Sales and trading summer analyst Interview Questions | Glassdoor

# Sales and trading summer analyst Interview Questions

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sales and trading summer analyst interview questions shared by candidates

## Top Interview Questions

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Mar 11, 2011
 You are playing a game where the player gets to draw the number 1-100 out of hat, replace and redraw as many times as they want, with their final number being how many dollars they win from the game. Each "redraw" costs an extra $1. How much would you charge someone to play this game?10 Answers10?redraw 10 times and get the payoff around 77?the average draw will pay out$50.50Show More ResponsesEvery time when you are deciding whether to play once more, we consider the two options: stop now, then you get current number (the cost of $1 is sunk cost); continue, then the expectation of benefit would be$50.50-1=49.50. This means, as long as you have get more than $50 (inclusive), then you should stop the game. Suppose the game ends after N rounds (with probability (49%)^(N-1) x 51%, and in the last round, the expected number is (50+100)/2=75, and thus the expected net benefit would be 75-N . This shows N<=74. Then we take the sum:$Sigma_{N=1}^{74} (49%)^(N-1) x 51% x (75-N), which is 73.Every time when you are deciding whether to play once more, we consider the two options: stop now, then you get current number (the cost of $1 is sunk cost); continue, then the expectation of benefit would be$50.50-1=49.50. This means, as long as you have get more than $50 (inclusive), then you should stop the game. Suppose the game ends after N rounds (with probability (49%)^(N-1) x 51%, and in the last round, the expected number is (50+100)/2=75, and thus the expected net benefit would be 75-N . This shows N<=74. Then we take the sum:$Sigma_{N=1}^{74} (49%)^(N-1) x 51% x (75-N), which is 73.All of the above answers are way off. For a correct answer, see Yuval Filmus' answer at StackExchange: http://math.stackexchange.com/questions/27524/fair-value-of-a-hat-drawing-gameYuval Filmus proves that the value of the game is 1209/14=86.37 and the strategy is to stay on 87 and throw again on 86 and below..Let x be the expected value and n be the smallest number you'll stop the game at. Set up equation with x and n, get x in terms of n, take derivative to find n that maximizes x, plug in the ceiling (because n must be integer) and find maximum of x. ceiling ends up being 87, x is 87.357, so charge $87.36 or moreI guess the question asks for the expected value of the game given an optimal strategy. I suppose the strategy is to go on the next round if the draw is 50 or less. Hence, the expected value of each round is: (1) 1/2*1/50(51 + 52 + ... + 100) (2) 1/2*1/2*1/50(51 + 52 + ... + 100) - 1/2 (3) 1/2^3 * 1/50 (51 + 52 + ... + 100) - 1/4 .... Sum all these up to infinity, you'd get 74.50.This is all very interesting and I'm sure has some application...but to trading? I don't think so. I own a seat on the futures exchange and was one of the largest derivatives traders on the floor. Math skills and reasoning are important but not to this level. I would associate day trading/scalping more to race car driving i.e. getting a feel for what's going on during the day, the speed at which the market is moving and the tempo for the up and down moves. If I were the interviewer at one of these firms, I throw a baseball at your head and see if you were quick enough and smart enough to duck. Then if you picked it up and threw it at my head I'd know that you had the balls to trade. I know guys who can answer these questions, work at major banks, have a team of quants working for them and call me up to borrow money from me because they're not making money. At the end of the day, if you want to be a trader then...be a trader. If you want to be a mathematician then be a mathematician. It's cool to multiply a string of numbers in your head, I can do this also, but never in my trading career did I make money because in an instant I could multiply 87*34 or answer Mensa questions which...realistically the above answer is: it depends on the market as the market will dictate the price. You may want to charge$87 to play that game but you'd have to be an idiot to play it. In trading terms this means that when AAPL is trading at $700 everyone would love to buy it at$400. Now that it's trading at $400 everyone is afraid that it's going to$0. Hope this helps. No offense to the math guys on this page, just want to set the trading record straight.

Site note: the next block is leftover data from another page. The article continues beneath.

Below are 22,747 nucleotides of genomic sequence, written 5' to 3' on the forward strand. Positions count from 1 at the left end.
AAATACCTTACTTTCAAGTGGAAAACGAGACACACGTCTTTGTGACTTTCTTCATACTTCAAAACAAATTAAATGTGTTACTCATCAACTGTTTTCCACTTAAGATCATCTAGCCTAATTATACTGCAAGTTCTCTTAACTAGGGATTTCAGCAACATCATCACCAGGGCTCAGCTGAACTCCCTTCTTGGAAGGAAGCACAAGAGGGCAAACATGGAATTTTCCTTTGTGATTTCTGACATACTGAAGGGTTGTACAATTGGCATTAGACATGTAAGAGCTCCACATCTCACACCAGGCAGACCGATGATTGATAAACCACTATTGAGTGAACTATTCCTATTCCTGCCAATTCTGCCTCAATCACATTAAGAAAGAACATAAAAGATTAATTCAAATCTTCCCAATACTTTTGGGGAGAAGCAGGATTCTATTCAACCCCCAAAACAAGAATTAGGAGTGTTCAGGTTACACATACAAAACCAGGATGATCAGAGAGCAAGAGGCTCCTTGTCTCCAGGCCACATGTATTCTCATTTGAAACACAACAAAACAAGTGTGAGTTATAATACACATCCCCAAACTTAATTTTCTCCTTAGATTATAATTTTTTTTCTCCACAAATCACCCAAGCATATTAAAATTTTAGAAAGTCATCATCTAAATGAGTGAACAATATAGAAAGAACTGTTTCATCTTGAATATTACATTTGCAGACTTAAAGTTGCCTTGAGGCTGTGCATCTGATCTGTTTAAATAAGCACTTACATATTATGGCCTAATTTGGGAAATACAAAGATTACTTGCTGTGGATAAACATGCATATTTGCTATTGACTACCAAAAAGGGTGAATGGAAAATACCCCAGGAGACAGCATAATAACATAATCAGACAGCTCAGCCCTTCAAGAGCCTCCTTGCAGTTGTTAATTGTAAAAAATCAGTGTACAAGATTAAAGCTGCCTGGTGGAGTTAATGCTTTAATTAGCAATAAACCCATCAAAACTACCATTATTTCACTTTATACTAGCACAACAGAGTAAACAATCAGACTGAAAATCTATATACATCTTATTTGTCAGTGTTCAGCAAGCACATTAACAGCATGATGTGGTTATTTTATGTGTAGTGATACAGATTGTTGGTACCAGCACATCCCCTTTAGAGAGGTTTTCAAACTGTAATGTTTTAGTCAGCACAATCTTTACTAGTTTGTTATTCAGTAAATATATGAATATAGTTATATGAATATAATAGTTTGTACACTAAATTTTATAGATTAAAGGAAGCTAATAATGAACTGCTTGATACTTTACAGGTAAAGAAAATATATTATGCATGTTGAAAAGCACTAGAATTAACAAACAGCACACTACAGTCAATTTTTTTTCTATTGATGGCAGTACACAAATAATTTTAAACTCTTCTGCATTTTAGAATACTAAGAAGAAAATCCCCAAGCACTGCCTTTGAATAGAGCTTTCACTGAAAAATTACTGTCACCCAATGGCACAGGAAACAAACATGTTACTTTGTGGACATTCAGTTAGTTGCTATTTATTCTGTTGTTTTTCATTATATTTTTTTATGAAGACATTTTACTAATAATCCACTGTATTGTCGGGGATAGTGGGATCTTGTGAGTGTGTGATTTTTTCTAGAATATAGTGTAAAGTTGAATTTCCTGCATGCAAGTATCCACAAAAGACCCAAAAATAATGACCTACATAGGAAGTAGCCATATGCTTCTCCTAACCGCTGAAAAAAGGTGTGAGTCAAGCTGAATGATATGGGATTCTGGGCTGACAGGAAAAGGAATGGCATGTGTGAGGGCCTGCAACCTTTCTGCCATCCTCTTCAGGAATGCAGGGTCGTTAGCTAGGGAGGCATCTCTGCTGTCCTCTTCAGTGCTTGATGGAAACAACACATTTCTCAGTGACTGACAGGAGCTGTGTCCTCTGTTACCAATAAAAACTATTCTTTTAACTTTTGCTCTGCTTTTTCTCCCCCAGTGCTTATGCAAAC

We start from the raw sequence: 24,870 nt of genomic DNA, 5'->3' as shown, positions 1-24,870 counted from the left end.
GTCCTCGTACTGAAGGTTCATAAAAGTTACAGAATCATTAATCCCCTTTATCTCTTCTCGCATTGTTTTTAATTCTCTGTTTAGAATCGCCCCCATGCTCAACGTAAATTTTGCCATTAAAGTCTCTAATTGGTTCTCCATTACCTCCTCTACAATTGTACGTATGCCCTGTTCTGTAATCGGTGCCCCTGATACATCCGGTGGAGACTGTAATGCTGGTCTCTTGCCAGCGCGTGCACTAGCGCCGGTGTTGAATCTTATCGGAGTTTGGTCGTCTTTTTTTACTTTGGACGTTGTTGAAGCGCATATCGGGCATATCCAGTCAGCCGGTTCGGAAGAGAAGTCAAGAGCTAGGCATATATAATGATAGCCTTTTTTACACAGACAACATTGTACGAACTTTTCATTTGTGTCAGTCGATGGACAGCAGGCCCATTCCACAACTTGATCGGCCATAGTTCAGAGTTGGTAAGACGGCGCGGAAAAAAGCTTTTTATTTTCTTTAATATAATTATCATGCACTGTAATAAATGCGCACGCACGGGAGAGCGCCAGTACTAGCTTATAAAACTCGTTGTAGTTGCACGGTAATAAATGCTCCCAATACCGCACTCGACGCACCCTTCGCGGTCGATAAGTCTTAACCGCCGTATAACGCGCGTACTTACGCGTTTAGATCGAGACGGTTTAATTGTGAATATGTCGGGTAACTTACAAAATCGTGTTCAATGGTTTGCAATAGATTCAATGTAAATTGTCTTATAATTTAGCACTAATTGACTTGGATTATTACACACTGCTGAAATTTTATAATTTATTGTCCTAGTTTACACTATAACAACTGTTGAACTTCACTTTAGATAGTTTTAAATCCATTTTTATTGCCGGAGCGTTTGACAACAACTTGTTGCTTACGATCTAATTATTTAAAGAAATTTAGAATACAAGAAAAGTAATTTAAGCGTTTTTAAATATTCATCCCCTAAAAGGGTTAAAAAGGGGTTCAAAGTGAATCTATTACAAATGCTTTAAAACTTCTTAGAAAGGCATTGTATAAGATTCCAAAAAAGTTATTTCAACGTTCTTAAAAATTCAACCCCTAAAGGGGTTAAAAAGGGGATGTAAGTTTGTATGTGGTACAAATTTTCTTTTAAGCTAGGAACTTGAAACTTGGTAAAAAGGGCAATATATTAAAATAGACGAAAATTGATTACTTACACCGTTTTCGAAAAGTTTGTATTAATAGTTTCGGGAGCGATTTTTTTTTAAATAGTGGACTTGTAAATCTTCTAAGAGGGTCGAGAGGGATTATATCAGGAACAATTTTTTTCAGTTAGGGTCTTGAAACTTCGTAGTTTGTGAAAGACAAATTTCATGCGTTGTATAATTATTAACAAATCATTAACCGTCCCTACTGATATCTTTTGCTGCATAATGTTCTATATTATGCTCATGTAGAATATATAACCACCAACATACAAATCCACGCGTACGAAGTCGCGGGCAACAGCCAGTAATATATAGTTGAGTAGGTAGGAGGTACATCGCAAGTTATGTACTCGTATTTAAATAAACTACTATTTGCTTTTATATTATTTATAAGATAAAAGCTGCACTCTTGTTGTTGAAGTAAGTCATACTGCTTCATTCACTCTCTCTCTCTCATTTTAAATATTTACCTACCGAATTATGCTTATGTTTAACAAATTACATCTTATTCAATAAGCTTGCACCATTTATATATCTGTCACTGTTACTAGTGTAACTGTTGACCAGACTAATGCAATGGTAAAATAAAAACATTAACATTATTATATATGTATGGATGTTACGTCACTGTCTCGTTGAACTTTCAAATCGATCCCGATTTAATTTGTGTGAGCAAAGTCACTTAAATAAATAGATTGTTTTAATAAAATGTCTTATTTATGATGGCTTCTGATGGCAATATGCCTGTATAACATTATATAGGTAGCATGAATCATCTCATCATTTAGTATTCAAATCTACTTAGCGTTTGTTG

Oct 4, 2011